"At some point, you can't predict any better because the system won't allow it," he concludes. "But I don't think we're close to that limit yet."
The ideal global climate model (GCM) might be far off, but scientists are making inroads with El Niño. Over the past few decades, they've pieced together part of its origins. As the sun crosses the tropical Pacific Ocean every day, it warms the air and water, which in turn warm each other. The energies of the two are entwined in a feedback loop. Although no one fully understands what happens next, the ocean appears to stockpile the heat in its depths, filling a sort of reservoir to capacity. When this heat reservoir overflows, an El Niño kicks in (see Figure A).AA sea surface temperature anomaly chart. The color patterns indicate a strong El Niño event. (Photo courtesy of the National Oceanic and Atmospheric Administration.)
Kevin Trenberth, head of the Climate Analysis Section at the National Center for Atmospheric Research, explains: "The way I think about it, El Niño is the way the system gets rid of the heat in the Pacific. It moves the heat around in the ocean and transports it into the atmosphere, and that's how it regulates the tropical ocean."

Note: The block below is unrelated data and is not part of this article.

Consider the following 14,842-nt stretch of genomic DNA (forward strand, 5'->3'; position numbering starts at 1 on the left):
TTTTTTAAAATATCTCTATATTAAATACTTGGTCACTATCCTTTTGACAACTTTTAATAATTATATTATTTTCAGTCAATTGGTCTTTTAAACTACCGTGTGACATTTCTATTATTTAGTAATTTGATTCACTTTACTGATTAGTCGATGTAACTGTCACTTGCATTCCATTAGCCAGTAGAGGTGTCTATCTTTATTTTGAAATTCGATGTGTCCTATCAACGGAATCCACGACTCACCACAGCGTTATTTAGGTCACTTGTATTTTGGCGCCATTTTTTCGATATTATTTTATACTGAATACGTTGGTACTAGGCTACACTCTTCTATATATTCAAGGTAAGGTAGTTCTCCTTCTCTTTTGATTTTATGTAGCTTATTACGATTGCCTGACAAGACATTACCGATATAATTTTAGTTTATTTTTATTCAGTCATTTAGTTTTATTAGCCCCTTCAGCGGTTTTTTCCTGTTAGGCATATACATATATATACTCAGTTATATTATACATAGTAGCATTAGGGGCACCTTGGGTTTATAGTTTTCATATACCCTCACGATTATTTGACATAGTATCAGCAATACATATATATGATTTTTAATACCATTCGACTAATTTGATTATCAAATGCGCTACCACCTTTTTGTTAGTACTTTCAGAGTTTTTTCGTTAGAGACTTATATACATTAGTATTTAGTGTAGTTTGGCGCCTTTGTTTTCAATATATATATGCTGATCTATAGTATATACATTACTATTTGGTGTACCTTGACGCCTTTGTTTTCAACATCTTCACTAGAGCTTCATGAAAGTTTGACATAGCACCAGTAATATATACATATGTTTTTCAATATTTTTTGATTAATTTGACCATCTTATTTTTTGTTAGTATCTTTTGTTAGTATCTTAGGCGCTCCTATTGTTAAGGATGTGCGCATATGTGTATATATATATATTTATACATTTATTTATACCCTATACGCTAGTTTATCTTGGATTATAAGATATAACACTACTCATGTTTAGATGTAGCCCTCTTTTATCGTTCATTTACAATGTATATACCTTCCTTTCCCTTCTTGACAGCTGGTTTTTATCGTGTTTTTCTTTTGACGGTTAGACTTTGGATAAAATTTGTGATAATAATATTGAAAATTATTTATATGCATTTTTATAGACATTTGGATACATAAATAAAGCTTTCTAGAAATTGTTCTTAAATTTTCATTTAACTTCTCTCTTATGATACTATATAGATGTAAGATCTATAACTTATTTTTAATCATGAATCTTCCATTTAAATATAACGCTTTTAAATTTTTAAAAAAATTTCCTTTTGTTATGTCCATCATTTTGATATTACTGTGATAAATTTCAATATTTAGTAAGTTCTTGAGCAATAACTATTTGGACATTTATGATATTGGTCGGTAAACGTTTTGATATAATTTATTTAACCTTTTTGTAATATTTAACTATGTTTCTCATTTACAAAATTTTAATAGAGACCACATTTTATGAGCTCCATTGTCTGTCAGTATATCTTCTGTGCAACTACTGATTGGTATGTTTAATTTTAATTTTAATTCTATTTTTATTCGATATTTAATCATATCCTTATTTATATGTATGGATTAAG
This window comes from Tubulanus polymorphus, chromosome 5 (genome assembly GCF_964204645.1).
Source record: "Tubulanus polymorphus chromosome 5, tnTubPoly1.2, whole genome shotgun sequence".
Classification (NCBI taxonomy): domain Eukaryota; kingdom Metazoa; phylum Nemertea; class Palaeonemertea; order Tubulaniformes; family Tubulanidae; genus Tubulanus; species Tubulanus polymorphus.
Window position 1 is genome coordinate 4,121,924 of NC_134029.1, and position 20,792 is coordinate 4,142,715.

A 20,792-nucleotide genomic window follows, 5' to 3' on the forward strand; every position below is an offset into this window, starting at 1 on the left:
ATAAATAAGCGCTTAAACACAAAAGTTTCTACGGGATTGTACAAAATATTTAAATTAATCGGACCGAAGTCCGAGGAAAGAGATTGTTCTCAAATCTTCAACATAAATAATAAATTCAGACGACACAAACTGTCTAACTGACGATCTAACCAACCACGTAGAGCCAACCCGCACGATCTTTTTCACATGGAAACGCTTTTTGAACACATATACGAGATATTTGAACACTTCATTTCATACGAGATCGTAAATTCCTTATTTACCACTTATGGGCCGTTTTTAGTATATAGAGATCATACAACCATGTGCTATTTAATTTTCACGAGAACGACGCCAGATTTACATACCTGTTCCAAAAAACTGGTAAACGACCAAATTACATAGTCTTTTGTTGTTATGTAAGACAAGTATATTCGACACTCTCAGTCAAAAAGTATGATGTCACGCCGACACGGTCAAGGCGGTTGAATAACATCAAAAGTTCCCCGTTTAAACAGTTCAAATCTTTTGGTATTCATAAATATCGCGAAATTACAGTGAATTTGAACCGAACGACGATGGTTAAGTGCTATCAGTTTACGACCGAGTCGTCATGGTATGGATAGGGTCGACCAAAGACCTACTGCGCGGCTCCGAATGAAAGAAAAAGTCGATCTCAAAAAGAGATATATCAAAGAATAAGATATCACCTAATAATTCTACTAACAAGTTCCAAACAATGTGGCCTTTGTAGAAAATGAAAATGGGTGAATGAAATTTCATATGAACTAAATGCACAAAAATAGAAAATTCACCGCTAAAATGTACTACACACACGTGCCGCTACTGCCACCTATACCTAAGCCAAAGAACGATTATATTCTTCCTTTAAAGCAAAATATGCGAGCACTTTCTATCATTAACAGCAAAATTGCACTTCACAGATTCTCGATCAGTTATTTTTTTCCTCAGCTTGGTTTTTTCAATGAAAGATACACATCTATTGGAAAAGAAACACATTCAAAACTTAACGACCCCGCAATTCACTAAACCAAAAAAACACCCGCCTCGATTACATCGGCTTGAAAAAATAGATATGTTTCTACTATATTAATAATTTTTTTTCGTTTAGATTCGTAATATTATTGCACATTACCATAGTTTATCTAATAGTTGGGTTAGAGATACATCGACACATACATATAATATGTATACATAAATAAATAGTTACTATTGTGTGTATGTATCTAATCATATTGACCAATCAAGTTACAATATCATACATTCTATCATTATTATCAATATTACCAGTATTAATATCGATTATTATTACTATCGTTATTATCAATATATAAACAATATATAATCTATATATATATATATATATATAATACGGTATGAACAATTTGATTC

It doesn't happen every year, but when it does, winds from the western Pacific pick up, and winds from the east die out. Normally, surface waters in the western Pacific are 6 to 8 degrees Celsius (10 to 15 degrees Fahrenheit) warmer than in the east. But during an El Niño, that balance disappears and might even reverse. Starting in the spring or summer, strong westerlies push the warm water east, where, by wintertime, it reaches the coast of South America.
Scientists now know that El Niño causes far-reaching weather events, including drought and heat waves across Australia and Southeast Asia, torrential rain in Central and South America, and heavy snows, rains, and floods in the western and southern US. Those events cause rebound effects in still more parts of the globe—deadly storms and crushing dry spells—with huge personal and financial costs.
El Niño drives home the idea that climate rules the world. No wonder the most massive computer models in existence are GCMs.